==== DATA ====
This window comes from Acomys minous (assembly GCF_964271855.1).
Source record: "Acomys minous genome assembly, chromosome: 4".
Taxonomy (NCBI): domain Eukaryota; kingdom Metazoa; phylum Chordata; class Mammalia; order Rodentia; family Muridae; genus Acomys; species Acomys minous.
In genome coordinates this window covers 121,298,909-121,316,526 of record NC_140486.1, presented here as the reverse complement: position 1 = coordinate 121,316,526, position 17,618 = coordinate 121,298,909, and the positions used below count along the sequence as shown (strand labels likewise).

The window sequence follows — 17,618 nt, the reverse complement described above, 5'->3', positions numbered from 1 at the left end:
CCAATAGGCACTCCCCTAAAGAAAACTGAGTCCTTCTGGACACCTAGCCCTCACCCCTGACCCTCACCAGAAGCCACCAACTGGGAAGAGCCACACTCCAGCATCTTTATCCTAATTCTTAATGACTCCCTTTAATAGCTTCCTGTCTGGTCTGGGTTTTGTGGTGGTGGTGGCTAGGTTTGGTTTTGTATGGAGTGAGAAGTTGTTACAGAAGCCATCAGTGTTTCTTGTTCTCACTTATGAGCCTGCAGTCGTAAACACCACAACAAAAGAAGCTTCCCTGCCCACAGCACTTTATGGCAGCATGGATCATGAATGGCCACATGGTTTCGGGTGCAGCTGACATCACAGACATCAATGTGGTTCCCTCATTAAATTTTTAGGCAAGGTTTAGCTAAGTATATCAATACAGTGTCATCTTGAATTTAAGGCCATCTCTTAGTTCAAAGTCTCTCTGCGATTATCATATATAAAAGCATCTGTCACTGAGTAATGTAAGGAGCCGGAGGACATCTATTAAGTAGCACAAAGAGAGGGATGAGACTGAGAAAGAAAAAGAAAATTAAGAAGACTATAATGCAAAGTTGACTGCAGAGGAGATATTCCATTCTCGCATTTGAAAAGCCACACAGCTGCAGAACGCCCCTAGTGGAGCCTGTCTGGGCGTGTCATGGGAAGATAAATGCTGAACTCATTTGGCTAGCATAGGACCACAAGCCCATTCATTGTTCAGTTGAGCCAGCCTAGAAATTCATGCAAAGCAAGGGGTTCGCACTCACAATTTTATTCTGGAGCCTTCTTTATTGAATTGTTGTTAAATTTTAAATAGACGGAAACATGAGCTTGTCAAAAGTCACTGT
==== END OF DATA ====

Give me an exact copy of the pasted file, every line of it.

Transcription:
This window comes from Acomys minous (assembly GCF_964271855.1).
Source record: "Acomys minous genome assembly, chromosome: 4".
Taxonomy (NCBI): domain Eukaryota; kingdom Metazoa; phylum Chordata; class Mammalia; order Rodentia; family Muridae; genus Acomys; species Acomys minous.
In genome coordinates this window covers 121,298,909-121,316,526 of record NC_140486.1, presented here as the reverse complement: position 1 = coordinate 121,316,526, position 17,618 = coordinate 121,298,909, and the positions used below count along the sequence as shown (strand labels likewise).

The window sequence follows — 17,618 nt, the reverse complement described above, 5'->3', positions numbered from 1 at the left end:
CCAATAGGCACTCCCCTAAAGAAAACTGAGTCCTTCTGGACACCTAGCCCTCACCCCTGACCCTCACCAGAAGCCACCAACTGGGAAGAGCCACACTCCAGCATCTTTATCCTAATTCTTAATGACTCCCTTTAATAGCTTCCTGTCTGGTCTGGGTTTTGTGGTGGTGGTGGCTAGGTTTGGTTTTGTATGGAGTGAGAAGTTGTTACAGAAGCCATCAGTGTTTCTTGTTCTCACTTATGAGCCTGCAGTCGTAAACACCACAACAAAAGAAGCTTCCCTGCCCACAGCACTTTATGGCAGCATGGATCATGAATGGCCACATGGTTTCGGGTGCAGCTGACATCACAGACATCAATGTGGTTCCCTCATTAAATTTTTAGGCAAGGTTTAGCTAAGTATATCAATACAGTGTCATCTTGAATTTAAGGCCATCTCTTAGTTCAAAGTCTCTCTGCGATTATCATATATAAAAGCATCTGTCACTGAGTAATGTAAGGAGCCGGAGGACATCTATTAAGTAGCACAAAGAGAGGGATGAGACTGAGAAAGAAAAAGAAAATTAAGAAGACTATAATGCAAAGTTGACTGCAGAGGAGATATTCCATTCTCGCATTTGAAAAGCCACACAGCTGCAGAACGCCCCTAGTGGAGCCTGTCTGGGCGTGTCATGGGAAGATAAATGCTGAACTCATTTGGCTAGCATAGGACCACAAGCCCATTCATTGTTCAGTTGAGCCAGCCTAGAAATTCATGCAAAGCAAGGGGTTCGCACTCACAATTTTATTCTGGAGCCTTCTTTATTGAATTGTTGTTAAATTTTAAATAGACGGAAACATGAGCTTGTCAAAAGTCACTGT